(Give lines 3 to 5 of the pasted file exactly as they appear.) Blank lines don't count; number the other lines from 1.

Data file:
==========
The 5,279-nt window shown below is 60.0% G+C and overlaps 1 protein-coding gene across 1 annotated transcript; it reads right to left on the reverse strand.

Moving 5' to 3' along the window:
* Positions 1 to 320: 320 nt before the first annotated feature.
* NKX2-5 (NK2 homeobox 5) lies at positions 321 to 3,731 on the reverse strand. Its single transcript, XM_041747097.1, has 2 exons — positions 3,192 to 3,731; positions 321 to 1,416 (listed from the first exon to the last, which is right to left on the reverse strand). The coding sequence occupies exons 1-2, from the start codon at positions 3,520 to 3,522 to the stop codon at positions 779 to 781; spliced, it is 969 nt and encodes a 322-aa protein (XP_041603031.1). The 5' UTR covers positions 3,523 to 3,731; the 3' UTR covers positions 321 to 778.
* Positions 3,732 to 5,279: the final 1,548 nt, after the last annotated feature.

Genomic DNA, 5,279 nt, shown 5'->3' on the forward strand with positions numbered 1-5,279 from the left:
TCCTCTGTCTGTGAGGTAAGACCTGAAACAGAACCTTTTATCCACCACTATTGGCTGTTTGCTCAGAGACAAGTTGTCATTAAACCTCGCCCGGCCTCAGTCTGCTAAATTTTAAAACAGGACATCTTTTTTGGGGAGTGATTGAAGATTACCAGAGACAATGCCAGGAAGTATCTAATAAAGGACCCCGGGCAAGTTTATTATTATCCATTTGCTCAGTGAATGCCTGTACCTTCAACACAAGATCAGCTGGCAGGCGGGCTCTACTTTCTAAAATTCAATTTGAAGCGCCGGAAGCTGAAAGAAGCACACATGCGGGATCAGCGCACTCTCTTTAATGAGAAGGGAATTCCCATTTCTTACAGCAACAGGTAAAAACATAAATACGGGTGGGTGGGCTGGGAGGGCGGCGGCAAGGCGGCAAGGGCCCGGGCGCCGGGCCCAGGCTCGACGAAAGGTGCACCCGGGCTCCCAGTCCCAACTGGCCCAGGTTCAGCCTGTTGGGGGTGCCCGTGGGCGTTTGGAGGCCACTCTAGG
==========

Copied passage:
* Positions 1 to 320: 320 nt before the first annotated feature.
* NKX2-5 (NK2 homeobox 5) lies at positions 321 to 3,731 on the reverse strand. Its single transcript, XM_041747097.1, has 2 exons — positions 3,192 to 3,731; positions 321 to 1,416 (listed from the first exon to the last, which is right to left on the reverse strand). The coding sequence occupies exons 1-2, from the start codon at positions 3,520 to 3,522 to the stop codon at positions 779 to 781; spliced, it is 969 nt and encodes a 322-aa protein (XP_041603031.1). The 5' UTR covers positions 3,523 to 3,731; the 3' UTR covers positions 321 to 778.
* Positions 3,732 to 5,279: the final 1,548 nt, after the last annotated feature.